Smoking Cashews and Beef Bone Marrow


  • Walton's Employee

    Bone Marrow Video

    Weekly Blog Post - Smoking Cashews and Beef Bone Marrow

    Find out what's going on at Walton's and Meatgistics this week. We will have a loose schedule for soon to be released videos, what we are working on long term and maybe a few quick tips and tricks that are on our mind!

    What Videos are being released soon?

    Will it BBQ? Bone Marrow - We took some beef bones and put them in our Grill/Smoker combo for 15 or os minutes at high heat. We then removed the marrow from the bone, chilled that added our favorite seasonings and whipped it up into a buttery spread. We then put them on some bread, it was better than any butter I’ve ever had!

    Will it BBQ? Cashew Nuts - We cold smoked some cashews with a few different seasoning shakers. Since Cashews are nice and creamy we decided to cold smoke them to not lose any of that creaminess. The video should be coming out shortly!

    What Projects are we looking ahead at?

    Bone Marrow Burgers. This started from the the meatgistics user @Denny when he asked what a good ratio of bone marrow would be to use when making burgers. We made a few different burgers with a some different ratios and picked our favorite.

    What’s on our Mind?

    I love cooking chicken in my crock pot at home but it can sometimes dry it out. This weekend I used the General Tso Marinade and cooked my chicken up to 180° to make it easier to shred but that also dried it out. Well I saved the juice that was left over in the pot, added a little bit of cornstarch to it in a pan and cooked it down and now I have a delicious easy General Tso Sauce to add to the shredded chicken. Delicious and easy!

    New Products

    Broil King Baron S590

    Baron S590

    Weston #32 Butcher Series Grinder

    #32 Butcher Series Grinder

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  • R

    Just an FYI, everybody that received snack sticks for Christmas last year loved them… I just ordered another batch of Willie’s Snack Stick spice blend to do it again this year!

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  • R

    Jonathon, I have to agree that 275 is too hot… If you have the time I’d shoot for 225, but if it needs to be “done”, then 250 would be the max I would do…

    I have always filled the water pan for everything I smoke… 2 reasons, first it does tend to add moisture during the long cook thus keeping the bark from turning to shoe leather… and second because the water pan acts as a heat sink and helps maintain the temperature (in my vertical propane smoker) a bit more accurately… I’ve heard folks tout using apple juice in the water pan to impart a sweeter flavor, but I’ve never tried it…

    On the other hand, my dad smoked for years, mostly in a converted fridge with an electric hotplate in the bottom… he never used a water pan and never had an issue with dry meat…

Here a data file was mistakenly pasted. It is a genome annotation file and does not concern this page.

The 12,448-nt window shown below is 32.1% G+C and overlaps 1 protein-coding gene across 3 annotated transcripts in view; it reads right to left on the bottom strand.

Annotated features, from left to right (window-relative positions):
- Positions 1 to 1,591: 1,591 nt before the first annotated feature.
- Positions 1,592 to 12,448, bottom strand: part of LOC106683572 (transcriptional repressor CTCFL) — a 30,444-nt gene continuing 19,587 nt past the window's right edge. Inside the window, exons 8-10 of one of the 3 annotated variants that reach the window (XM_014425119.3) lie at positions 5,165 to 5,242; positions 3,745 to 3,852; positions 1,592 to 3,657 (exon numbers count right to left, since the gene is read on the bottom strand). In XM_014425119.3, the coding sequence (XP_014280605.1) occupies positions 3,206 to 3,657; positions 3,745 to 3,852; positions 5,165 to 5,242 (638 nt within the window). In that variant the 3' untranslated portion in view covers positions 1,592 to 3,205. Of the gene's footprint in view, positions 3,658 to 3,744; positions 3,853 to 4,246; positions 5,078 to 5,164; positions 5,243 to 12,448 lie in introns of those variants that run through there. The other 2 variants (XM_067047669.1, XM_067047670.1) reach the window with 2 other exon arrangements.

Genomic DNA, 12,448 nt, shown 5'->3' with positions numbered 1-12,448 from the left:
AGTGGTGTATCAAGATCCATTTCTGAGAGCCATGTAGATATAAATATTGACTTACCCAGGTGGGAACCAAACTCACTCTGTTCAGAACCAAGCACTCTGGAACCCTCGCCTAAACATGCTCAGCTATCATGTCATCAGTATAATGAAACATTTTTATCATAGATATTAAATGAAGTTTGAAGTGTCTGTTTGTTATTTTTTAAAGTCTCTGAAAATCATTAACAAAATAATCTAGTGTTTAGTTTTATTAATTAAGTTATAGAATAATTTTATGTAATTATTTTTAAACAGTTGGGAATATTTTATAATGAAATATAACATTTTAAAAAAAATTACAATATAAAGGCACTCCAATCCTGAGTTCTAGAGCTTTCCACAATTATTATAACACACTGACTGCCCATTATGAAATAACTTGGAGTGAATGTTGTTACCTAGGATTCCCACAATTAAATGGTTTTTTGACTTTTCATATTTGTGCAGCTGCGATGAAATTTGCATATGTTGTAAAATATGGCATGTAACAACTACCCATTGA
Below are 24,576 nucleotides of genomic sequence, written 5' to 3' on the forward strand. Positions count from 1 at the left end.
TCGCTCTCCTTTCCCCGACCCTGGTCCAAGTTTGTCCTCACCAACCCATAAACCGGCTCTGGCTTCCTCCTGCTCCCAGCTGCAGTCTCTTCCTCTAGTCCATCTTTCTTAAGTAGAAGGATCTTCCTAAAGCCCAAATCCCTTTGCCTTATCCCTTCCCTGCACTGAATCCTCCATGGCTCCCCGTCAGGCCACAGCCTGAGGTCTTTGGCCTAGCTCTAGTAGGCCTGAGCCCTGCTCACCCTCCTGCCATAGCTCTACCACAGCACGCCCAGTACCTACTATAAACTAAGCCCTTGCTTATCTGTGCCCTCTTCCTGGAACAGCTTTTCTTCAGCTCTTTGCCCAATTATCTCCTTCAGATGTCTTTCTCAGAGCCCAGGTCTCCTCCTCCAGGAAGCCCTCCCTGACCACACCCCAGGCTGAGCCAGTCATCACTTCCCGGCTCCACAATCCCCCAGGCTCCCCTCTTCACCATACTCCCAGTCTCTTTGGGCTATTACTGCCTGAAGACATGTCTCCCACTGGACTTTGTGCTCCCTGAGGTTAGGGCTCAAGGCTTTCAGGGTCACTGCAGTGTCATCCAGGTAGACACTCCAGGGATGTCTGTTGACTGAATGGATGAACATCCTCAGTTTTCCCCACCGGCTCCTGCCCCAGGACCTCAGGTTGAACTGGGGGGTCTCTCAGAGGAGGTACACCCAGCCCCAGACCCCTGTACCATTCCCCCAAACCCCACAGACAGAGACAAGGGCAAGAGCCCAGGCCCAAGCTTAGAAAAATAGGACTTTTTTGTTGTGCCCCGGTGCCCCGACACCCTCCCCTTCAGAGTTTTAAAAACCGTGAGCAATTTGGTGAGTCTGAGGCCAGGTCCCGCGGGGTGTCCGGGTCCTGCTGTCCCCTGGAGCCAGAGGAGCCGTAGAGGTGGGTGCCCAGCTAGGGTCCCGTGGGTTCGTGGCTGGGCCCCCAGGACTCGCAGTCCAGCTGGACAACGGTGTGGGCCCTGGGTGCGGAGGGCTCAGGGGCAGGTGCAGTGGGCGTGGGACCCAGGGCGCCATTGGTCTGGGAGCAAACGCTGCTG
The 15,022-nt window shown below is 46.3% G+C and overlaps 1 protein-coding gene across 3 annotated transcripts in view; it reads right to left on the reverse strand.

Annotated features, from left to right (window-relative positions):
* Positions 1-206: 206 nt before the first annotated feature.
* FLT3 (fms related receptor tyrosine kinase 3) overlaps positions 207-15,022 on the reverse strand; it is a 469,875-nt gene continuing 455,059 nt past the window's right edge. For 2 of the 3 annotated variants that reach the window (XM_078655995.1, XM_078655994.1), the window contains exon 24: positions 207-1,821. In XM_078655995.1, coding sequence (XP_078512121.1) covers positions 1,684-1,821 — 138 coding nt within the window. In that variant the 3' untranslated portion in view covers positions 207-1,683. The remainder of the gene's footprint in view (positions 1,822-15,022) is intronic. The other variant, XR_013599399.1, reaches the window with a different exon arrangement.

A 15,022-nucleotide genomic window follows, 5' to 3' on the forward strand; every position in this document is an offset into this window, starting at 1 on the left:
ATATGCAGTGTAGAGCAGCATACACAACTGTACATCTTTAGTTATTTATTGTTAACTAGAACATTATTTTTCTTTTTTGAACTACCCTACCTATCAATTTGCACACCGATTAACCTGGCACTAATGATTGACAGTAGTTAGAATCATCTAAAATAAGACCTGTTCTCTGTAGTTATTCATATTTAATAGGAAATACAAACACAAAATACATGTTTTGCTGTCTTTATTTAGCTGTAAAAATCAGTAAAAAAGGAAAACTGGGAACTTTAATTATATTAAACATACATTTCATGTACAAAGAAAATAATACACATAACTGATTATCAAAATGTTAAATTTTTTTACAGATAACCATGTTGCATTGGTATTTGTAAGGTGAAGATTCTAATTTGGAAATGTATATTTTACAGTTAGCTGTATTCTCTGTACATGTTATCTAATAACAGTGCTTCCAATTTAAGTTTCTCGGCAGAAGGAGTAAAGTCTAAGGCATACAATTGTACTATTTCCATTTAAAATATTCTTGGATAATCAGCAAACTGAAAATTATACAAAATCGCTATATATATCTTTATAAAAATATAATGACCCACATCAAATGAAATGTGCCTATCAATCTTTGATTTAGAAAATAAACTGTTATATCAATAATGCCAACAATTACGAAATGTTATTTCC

As for the type of wood to use, that’s just a trial and error, personal preference thing… I happen to like steaks cooked with oak… that may be too strong a flavor for your taste (my GF hates it)… Recently I have been using a lot of maple for NC bbq, chicken and even cheese… I like the maple for the meats, but next batch of cheese will go back to the hickory / cherry mix that I was using…

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  • D

    I followed the instructions on the video. It may have something to do with the sausage not getting as firm as it should. I used the cotto salami on duck breast with pork fat. It sure tastes good. But it’s a little soft.

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  • P

    @stan
    I’ve done a lot both ways. I would highly recommend a stuffer and I have the Weston grinder with the auger stuffing attachment. It’s slow, but if you’re doing 5# or 10# batches, it’s not that bad. I’ve had small 5# stuffer, old school cast iron Enterprise, 11# vertical and now a 35# hydraulic. Don’t get me wrong I wouldn’t trade the hydraulic but the 11# vertical I got on amazon had a lot of versatility. I think your bigger decision should be what type of stuffer should I buy. I would recommend the taller, smaller diameter instead of the large shorter one. The smaller diameter allow for a higher pressure for doing sticks with cure in them. The large short ones would be great for doing pork sausage or larger diameter casings, not 19-22mm sticks with cure. It would be fine as long as you’re doing fresh like breakfast or something like that. If you go the stuffer route I’d get it from Waltons and get the Weston-they stock parts, other no name from amazon is a one shot deal, once ours broke couldn’t find parts. Plus they have so many tube sizes now and Walton’s does a great job helping with casing and stuffing horn sizes, they carry them all.

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  • B

    I purchased a stuffer off Amazon for under $100 and would never go back to using the grinder. With the grinder, it was always a two man job and took forever. The stuffer is much faster and have no problems doing it all by myself. Plus with a hand crank stuffer, no electricity usage and wear and tear on your grinder.

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  • T

    Thank You Sir:
    Tarp

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